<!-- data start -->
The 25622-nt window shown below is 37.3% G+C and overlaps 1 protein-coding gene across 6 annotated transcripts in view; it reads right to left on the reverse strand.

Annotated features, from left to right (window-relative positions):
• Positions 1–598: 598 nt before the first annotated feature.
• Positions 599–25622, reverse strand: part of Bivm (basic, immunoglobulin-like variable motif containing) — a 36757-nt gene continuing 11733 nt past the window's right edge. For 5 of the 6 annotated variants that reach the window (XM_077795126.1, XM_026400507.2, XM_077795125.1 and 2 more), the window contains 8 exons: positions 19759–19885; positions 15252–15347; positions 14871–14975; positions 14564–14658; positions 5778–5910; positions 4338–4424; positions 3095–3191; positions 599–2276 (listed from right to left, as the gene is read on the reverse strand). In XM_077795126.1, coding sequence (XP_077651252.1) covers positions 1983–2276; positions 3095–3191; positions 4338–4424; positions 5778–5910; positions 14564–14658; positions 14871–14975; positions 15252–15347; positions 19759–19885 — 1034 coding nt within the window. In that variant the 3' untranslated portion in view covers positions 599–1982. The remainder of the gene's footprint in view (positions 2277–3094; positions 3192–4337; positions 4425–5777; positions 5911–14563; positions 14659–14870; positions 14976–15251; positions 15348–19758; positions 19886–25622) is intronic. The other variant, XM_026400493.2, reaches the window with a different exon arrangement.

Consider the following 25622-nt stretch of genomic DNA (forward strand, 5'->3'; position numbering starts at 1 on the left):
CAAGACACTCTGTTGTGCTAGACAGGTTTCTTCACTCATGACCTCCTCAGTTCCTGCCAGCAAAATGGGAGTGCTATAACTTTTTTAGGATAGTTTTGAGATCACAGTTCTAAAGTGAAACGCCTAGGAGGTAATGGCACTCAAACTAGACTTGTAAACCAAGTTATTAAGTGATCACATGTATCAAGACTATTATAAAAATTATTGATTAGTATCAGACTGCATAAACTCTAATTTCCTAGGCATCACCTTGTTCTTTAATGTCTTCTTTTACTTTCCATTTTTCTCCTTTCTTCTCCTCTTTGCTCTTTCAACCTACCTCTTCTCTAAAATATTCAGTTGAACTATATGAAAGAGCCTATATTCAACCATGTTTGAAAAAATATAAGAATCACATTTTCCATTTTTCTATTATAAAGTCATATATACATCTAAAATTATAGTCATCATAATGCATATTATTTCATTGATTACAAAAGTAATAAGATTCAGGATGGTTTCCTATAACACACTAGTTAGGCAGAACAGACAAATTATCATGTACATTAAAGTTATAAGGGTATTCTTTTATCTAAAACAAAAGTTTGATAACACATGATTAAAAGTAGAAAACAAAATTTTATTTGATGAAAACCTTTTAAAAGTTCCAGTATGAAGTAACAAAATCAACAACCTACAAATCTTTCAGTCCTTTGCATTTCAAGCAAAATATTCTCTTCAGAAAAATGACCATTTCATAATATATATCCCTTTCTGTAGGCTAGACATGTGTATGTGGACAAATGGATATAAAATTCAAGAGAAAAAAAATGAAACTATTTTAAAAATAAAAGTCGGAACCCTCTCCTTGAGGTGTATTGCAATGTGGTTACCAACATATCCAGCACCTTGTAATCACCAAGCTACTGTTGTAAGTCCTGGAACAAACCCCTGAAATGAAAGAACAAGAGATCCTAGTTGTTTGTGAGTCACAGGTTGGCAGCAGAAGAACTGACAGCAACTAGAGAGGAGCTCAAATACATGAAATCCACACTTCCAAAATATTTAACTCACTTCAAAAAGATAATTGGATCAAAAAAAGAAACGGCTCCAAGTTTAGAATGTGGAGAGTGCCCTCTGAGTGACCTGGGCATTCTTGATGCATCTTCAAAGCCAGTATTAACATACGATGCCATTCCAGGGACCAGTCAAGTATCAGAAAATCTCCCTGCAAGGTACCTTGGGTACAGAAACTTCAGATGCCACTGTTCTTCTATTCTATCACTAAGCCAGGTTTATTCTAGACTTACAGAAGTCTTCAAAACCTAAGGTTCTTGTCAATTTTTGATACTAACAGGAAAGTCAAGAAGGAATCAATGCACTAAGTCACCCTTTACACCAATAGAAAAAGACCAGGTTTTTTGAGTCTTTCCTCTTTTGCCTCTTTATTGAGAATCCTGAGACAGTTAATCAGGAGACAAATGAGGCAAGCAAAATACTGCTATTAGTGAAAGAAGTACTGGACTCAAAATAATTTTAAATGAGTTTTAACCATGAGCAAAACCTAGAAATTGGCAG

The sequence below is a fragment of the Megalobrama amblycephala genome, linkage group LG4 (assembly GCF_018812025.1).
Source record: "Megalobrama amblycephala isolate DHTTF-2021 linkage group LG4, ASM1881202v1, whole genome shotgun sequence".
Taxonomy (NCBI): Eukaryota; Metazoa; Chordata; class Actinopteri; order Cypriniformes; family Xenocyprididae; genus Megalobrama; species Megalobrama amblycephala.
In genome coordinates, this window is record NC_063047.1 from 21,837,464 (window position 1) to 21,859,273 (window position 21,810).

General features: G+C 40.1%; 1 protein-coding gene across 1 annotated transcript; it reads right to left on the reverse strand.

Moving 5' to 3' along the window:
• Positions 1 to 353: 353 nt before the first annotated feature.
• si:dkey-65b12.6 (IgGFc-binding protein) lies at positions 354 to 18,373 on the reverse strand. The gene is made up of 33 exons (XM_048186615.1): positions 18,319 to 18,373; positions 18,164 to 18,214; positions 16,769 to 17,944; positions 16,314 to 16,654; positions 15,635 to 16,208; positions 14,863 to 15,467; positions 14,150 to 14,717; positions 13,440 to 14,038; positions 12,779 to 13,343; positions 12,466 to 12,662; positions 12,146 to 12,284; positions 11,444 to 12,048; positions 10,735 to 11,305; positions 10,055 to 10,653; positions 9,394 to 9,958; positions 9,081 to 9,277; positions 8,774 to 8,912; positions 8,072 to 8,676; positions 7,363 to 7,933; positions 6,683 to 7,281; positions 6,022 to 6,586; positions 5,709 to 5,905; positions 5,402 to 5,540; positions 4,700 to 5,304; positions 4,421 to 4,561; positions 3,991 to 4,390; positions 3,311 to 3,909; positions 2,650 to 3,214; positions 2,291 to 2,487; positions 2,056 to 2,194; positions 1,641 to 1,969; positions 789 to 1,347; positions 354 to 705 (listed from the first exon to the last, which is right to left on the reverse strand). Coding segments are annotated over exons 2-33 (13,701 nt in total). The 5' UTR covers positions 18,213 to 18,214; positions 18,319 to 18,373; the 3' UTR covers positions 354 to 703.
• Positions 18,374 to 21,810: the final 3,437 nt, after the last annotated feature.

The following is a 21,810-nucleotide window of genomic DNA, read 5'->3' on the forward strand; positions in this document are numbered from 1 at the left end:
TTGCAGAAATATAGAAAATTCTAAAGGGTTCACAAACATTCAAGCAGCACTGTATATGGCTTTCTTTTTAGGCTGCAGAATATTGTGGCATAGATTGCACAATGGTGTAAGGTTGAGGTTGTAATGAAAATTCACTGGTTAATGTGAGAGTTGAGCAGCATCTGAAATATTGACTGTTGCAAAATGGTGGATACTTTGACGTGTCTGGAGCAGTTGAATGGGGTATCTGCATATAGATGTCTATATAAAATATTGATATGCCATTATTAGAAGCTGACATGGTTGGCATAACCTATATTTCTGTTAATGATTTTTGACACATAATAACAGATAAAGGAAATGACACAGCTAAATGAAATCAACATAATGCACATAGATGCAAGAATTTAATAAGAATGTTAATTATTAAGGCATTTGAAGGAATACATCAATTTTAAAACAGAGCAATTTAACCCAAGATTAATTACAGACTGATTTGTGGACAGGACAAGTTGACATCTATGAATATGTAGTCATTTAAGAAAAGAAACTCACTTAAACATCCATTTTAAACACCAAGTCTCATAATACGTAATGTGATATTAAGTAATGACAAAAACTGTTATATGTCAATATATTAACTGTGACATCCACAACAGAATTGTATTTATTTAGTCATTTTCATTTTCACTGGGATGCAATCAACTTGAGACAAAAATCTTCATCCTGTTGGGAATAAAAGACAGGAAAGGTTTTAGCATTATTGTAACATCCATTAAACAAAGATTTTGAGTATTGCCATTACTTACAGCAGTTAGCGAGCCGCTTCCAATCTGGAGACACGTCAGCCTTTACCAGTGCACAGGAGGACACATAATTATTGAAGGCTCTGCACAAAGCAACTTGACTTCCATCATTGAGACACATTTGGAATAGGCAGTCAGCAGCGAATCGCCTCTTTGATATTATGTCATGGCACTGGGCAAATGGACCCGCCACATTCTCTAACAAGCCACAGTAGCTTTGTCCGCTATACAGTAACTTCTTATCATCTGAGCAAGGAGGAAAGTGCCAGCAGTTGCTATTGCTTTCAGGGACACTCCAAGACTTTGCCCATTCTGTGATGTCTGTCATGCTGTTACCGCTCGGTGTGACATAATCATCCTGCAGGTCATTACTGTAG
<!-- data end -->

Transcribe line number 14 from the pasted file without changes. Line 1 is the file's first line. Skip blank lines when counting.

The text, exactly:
• si:dkey-65b12.6 (IgGFc-binding protein) lies at positions 354 to 18,373 on the reverse strand. The gene is made up of 33 exons (XM_048186615.1): positions 18,319 to 18,373; positions 18,164 to 18,214; positions 16,769 to 17,944; positions 16,314 to 16,654; positions 15,635 to 16,208; positions 14,863 to 15,467; positions 14,150 to 14,717; positions 13,440 to 14,038; positions 12,779 to 13,343; positions 12,466 to 12,662; positions 12,146 to 12,284; positions 11,444 to 12,048; positions 10,735 to 11,305; positions 10,055 to 10,653; positions 9,394 to 9,958; positions 9,081 to 9,277; positions 8,774 to 8,912; positions 8,072 to 8,676; positions 7,363 to 7,933; positions 6,683 to 7,281; positions 6,022 to 6,586; positions 5,709 to 5,905; positions 5,402 to 5,540; positions 4,700 to 5,304; positions 4,421 to 4,561; positions 3,991 to 4,390; positions 3,311 to 3,909; positions 2,650 to 3,214; positions 2,291 to 2,487; positions 2,056 to 2,194; positions 1,641 to 1,969; positions 789 to 1,347; positions 354 to 705 (listed from the first exon to the last, which is right to left on the reverse strand). Coding segments are annotated over exons 2-33 (13,701 nt in total). The 5' UTR covers positions 18,213 to 18,214; positions 18,319 to 18,373; the 3' UTR covers positions 354 to 703.